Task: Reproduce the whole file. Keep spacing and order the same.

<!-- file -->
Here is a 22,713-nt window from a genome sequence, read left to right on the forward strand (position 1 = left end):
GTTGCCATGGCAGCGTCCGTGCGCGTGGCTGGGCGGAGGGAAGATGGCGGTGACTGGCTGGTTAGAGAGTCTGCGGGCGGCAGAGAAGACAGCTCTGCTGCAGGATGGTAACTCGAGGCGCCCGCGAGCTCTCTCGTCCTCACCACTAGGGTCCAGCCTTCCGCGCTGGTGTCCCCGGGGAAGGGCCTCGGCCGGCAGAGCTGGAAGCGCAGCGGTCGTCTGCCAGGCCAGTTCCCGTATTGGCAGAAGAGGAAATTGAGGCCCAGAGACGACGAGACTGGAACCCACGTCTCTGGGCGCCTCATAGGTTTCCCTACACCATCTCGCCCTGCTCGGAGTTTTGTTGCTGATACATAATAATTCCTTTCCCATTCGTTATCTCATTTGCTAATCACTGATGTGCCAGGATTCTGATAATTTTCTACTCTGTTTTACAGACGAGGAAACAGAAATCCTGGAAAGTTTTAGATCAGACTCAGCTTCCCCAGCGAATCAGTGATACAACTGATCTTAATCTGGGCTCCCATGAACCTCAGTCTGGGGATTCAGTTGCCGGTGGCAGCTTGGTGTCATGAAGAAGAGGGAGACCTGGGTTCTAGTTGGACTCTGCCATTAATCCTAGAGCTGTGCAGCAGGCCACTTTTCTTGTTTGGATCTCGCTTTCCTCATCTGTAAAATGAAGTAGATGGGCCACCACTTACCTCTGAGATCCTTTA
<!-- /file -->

Here is a 22,713-nt window from a genome sequence, read left to right on the forward strand (position 1 = left end):
GTTGCCATGGCAGCGTCCGTGCGCGTGGCTGGGCGGAGGGAAGATGGCGGTGACTGGCTGGTTAGAGAGTCTGCGGGCGGCAGAGAAGACAGCTCTGCTGCAGGATGGTAACTCGAGGCGCCCGCGAGCTCTCTCGTCCTCACCACTAGGGTCCAGCCTTCCGCGCTGGTGTCCCCGGGGAAGGGCCTCGGCCGGCAGAGCTGGAAGCGCAGCGGTCGTCTGCCAGGCCAGTTCCCGTATTGGCAGAAGAGGAAATTGAGGCCCAGAGACGACGAGACTGGAACCCACGTCTCTGGGCGCCTCATAGGTTTCCCTACACCATCTCGCCCTGCTCGGAGTTTTGTTGCTGATACATAATAATTCCTTTCCCATTCGTTATCTCATTTGCTAATCACTGATGTGCCAGGATTCTGATAATTTTCTACTCTGTTTTACAGACGAGGAAACAGAAATCCTGGAAAGTTTTAGATCAGACTCAGCTTCCCCAGCGAATCAGTGATACAACTGATCTTAATCTGGGCTCCCATGAACCTCAGTCTGGGGATTCAGTTGCCGGTGGCAGCTTGGTGTCATGAAGAAGAGGGAGACCTGGGTTCTAGTTGGACTCTGCCATTAATCCTAGAGCTGTGCAGCAGGCCACTTTTCTTGTTTGGATCTCGCTTTCCTCATCTGTAAAATGAAGTAGATGGGCCACCACTTACCTCTGAGATCCTTTA